[Note: This is the 4th in  a 12-week series of posts that will discuss “choices” from the book Monday Morning Choices by David Cottrell.]

What lies behind us and what lies before us are tiny matters compared to what lies within us. – Ralph Waldo Emerson

“What type of words would you use to describe a leader?” This is the question I asked a group of 7 and 8 year olds in the religious education class I co-teach at my church. We were discussing Harriet Tubman specifically, but leadership in general. Many in the class were looking randomly around the room or fiddling with a shoelace or jacket zipper as 2nd and 3rd graders might. But one little girl shyly raised her hand and answered, “Trust.”

Integrity and trust are key ingredients in establishing who you are as a leader, team member, wife, husband, brother, sister and friend. We each have a core value system. Our own ability to live by the value system and make choices – day in and day out, large and small – that align with our values define our integrity and others capacity to trust us.

At the end of the day you need to be able to look at yourself in the mirror and feel good about the decisions and choices you made that day. That you did not compromise your values.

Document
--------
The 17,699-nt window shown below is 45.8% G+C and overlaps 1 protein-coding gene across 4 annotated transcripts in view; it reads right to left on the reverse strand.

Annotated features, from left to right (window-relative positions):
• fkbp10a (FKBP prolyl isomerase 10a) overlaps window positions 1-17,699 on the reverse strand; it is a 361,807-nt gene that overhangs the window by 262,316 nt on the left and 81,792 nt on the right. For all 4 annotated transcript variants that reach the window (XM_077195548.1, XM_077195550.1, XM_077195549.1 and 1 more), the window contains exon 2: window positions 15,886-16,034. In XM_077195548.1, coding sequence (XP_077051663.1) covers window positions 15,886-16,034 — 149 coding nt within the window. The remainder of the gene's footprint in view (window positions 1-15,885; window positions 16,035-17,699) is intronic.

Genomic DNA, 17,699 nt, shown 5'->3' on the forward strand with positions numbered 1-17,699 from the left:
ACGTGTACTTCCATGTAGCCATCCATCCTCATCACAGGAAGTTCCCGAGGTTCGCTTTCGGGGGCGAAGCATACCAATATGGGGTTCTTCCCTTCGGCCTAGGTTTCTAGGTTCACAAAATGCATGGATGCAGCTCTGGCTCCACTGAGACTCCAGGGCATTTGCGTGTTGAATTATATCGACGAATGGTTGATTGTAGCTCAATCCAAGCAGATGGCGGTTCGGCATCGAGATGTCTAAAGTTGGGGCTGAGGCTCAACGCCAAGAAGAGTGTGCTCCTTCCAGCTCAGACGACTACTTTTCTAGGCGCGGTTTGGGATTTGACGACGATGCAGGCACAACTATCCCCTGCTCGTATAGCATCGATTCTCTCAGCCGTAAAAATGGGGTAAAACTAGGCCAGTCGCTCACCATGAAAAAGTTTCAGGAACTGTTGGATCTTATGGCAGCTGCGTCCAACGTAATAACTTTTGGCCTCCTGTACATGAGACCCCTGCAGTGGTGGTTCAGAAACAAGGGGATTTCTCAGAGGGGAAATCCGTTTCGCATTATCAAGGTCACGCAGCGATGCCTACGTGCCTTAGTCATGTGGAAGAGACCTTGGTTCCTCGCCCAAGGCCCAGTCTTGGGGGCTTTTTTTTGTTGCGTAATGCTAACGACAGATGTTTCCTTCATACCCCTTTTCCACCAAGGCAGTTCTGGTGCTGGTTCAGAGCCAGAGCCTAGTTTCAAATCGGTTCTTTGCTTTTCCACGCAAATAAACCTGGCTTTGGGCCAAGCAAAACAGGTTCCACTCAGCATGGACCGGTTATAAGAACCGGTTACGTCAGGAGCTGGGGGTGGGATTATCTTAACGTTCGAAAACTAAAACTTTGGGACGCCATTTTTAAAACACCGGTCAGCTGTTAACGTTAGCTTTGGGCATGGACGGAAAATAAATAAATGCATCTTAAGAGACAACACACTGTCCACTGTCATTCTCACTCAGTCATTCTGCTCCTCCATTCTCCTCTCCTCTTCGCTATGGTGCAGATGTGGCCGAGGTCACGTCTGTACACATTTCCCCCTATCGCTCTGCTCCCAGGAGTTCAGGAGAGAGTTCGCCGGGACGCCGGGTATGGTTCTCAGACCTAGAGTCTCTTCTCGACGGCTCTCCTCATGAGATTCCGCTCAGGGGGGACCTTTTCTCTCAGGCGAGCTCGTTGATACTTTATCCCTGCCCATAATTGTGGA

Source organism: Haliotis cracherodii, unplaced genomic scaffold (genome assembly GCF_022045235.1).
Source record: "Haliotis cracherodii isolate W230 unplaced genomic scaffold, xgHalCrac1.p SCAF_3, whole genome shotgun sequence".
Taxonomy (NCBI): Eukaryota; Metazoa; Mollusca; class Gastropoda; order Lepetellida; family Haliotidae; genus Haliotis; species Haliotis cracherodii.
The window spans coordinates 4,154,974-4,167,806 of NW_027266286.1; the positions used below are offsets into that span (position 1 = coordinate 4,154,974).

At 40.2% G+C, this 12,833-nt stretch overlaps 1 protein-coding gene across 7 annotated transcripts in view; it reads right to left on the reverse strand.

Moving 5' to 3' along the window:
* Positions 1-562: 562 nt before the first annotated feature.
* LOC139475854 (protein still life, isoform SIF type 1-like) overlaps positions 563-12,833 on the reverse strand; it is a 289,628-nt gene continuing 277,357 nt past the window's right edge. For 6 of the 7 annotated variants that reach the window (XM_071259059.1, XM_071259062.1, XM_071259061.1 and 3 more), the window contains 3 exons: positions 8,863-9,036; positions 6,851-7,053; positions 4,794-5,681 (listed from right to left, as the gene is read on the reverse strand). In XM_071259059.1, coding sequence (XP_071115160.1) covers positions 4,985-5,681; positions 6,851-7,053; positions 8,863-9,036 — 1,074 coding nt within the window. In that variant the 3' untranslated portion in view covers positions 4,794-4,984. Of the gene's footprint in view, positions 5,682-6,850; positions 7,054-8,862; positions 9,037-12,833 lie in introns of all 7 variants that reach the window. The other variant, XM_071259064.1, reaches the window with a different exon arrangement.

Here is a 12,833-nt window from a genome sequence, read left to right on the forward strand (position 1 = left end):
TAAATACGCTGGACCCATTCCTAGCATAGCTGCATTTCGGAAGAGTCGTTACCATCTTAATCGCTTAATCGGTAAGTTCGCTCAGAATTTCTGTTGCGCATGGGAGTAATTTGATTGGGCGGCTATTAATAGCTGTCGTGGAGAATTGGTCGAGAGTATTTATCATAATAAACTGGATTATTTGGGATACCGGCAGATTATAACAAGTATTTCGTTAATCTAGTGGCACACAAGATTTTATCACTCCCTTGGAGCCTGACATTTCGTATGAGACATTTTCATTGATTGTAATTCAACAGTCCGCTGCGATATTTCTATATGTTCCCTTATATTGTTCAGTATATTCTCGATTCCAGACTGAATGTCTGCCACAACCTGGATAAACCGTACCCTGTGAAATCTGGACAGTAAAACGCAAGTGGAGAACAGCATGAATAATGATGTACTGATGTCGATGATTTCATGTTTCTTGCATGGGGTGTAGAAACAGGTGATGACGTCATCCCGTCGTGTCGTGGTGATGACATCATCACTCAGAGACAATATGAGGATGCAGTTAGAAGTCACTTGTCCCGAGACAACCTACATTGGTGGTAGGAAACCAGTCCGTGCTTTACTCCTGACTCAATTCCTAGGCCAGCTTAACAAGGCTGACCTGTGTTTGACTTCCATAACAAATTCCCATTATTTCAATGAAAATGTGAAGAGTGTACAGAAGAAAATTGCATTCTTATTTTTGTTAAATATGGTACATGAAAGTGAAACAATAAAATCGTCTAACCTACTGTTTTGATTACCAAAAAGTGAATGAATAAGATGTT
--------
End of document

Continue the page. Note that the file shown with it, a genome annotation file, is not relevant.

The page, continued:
For many coaching sessions, the coach will have the client create a list of her core values. I worked on this list and, in the realm of work, one of my core values is to “do what I say I am going to do – every time.”   Meeting that commitment establishes trust with the person to whom I made that commitment and defines my integrity.

What if I didn’t do what I said I was going to do? This did happen recently at work. It was an honest mistake on my part, but to the person to whom I made the commitment it created a small crack in their trust.  Their response was understandable and mine as well.  Even as a result of a mistake, it is very hard for me to act in a manner that goes against my core values.

I’m sure you have all experienced this. When we have really hard decisions to make. The ones that are most uncomfortable. Many times these are the ones that are challenging our core values – challenging our integrity.

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